Today, we're honoring the memory of a bygone era.
As you bid farewell to the traditional work model, there is some good news: One return-to-office solution — the hybrid work model — can help drum up excitement for working in the office again without asking people to completely give up the best parts of being remote.
Still, we know goodbyes are never easy.
If you're struggling with the loss of conventionality in the workplace, understanding how to develop the right hybrid work model for your organization can help restore some of your optimism. But first, some background.
Many elements of the traditional HQ — mandatory attendance, forced rigidity, and outdated solutions, to name a few — were already well-known pain points for office workers. Working remotely used to be considered a rare perk — available only as an option for a company's executive team and maybe employees of big tech companies based out of Silicon Valley.
Then the pandemic hit and the rest is history, sort of.
The traditional work model was a byproduct of industrialization. Though it once served as the bedrock of company culture, a hub of collaboration and innovation, it's now time to rethink certain aspects of the corporate office. The truth is that although we have seen sweeping changes to how and where work gets done, and on a massive scale, interest in working remotely and adopting a hybrid work model was growing prior to the outbreak of COVID-19.
Considering how many employees went from working on site to working from home after the pandemic hit, you might assume that the continuation of remote work is the simplest solution. But according to authors Charlie Warzel and Anne Helen Petersen, what happened after the pandemic wasn't actually remote work, it was "a panicked compromise, made under the stress of a national crisis."
However, if today's hybrid workforce had to return to the corporate office as it existed pre-pandemic, there'd be some major pushback. In the past decade, a lot of research has been conducted to explain why people feel over-extended and burnt out. Over the course of the pandemic, there's been a reckoning in the always-on culture that led many employees to rebalance their priorities.
But that doesn't mean people want to stay remote all the time. For starters, some types of work are easier in person. There's also the monotony of remote work that can be difficult for some employees and the lack of social connection with colleagues that some believe is detrimental to company culture.
Here’s what else we know: In a global study by tech major Oracle, 78% of the participants felt that the pandemic had negatively impacted their mental health.
So what do employers think? When we surveyed technology leaders and other workplace decision-makers to gauge their current needs and experiences, we saw a few common priorities emerge. Most are looking for new technology to make having meetings easier and scoping solutions for keeping employees engaged.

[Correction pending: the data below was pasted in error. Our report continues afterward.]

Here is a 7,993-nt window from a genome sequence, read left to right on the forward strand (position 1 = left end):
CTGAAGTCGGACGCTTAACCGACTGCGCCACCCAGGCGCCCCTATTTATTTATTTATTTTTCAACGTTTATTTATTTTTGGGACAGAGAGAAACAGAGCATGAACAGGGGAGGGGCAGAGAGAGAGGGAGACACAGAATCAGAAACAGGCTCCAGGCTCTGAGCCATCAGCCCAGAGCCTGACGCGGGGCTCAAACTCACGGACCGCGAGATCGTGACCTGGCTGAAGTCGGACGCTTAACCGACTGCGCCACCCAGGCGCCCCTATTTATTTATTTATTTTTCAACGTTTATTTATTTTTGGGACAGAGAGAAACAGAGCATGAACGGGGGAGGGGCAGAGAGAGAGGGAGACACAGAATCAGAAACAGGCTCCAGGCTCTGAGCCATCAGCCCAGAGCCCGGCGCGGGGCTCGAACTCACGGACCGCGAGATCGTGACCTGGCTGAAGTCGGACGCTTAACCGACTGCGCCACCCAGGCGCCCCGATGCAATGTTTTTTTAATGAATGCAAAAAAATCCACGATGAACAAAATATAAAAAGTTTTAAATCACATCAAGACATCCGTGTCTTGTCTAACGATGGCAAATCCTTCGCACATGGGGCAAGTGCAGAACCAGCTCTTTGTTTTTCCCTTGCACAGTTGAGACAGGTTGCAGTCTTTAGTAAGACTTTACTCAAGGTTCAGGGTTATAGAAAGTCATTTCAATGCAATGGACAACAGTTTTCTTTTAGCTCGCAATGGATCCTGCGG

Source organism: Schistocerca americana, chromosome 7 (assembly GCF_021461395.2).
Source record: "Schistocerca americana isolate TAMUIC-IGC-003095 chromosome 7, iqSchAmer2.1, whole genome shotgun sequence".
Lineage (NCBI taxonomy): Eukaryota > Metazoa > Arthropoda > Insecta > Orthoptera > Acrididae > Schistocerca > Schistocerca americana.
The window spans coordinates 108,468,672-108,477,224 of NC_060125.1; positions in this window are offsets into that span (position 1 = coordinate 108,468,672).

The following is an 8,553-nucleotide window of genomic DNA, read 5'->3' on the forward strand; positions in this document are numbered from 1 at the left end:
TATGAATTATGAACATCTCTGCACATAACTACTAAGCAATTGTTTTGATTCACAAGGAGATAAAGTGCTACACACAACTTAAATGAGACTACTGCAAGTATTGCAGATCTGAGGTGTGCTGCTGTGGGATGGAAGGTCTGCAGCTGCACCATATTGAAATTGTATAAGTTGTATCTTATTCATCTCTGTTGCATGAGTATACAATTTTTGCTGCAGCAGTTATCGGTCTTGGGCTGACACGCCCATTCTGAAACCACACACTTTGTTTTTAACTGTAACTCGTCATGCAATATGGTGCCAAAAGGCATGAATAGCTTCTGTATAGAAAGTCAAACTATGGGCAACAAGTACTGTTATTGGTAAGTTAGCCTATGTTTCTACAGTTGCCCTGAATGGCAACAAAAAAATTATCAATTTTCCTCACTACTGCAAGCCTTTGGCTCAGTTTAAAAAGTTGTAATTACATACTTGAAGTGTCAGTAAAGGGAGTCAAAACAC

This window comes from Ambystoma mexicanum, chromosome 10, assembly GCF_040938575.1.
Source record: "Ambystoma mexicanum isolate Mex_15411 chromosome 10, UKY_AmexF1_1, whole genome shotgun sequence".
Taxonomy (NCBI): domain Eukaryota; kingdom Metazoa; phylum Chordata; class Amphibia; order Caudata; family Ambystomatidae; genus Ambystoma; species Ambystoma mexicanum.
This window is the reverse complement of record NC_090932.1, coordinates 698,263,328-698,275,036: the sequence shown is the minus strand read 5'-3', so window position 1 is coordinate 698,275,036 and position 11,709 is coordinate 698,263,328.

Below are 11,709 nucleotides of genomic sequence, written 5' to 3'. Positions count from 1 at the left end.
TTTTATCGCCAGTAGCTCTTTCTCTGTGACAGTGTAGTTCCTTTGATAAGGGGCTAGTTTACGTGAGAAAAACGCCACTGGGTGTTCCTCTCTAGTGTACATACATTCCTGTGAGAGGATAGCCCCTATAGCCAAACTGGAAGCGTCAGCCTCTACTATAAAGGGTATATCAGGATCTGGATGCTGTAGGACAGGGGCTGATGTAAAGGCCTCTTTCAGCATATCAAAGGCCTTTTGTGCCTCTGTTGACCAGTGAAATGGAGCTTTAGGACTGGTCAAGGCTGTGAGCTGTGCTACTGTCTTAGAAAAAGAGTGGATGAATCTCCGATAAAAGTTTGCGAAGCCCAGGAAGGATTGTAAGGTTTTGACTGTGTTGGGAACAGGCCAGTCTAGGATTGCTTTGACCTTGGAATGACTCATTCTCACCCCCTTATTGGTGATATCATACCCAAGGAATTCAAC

In a hybrid work model, you have some combination of remote and in-person employees.
There are many different ways you can approach the hybrid work model. In some cases, all employees are able to choose between the two arrangements. That may or may not include restrictions, such as outlining which days can be worked remotely or setting a limit on how often employees can choose to work from home — for instance, allowing employees to work remotely for 2 days every week.
It's distributed by default. But there's no one-size-fits all approach, which gives companies the flexibility to create a system that is right for their unique needs.
But it also brings us to one of the pitfalls about adopting a hybrid work model: It means attendance is in constant flux and circumstances can — and often do — change. Frequent adjustments to work schedules and a last-minute decision to come into the office can make managing the workplace a headache.
When you're implementing a hybrid work model, you'll need to think about how to accommodate employees when there is a wide range of needs and a huge degree of variation in their schedules.
Thankfully, employee-centric workplace software can help you keep up with these new ways of working. As you develop a hybrid work model that aligns more fully with the needs of your organization, keep convenience and accessibility at the top of your priority list. Here are a few of the tools Teem offers to help you support the modern workplace:
Do you still have some questions about how you could put a hybrid work model in place, or wonder what technology is available to help ease the transition?
Instead of winging it or piecing together disconnected systems and legacy solutions to try to work around the existing gaps, see what our software can do for you. Check it out for yourself by watching our new demo video — it costs nothing and might just inspire you to develop the best hybrid work model possible for your team. Watch the video.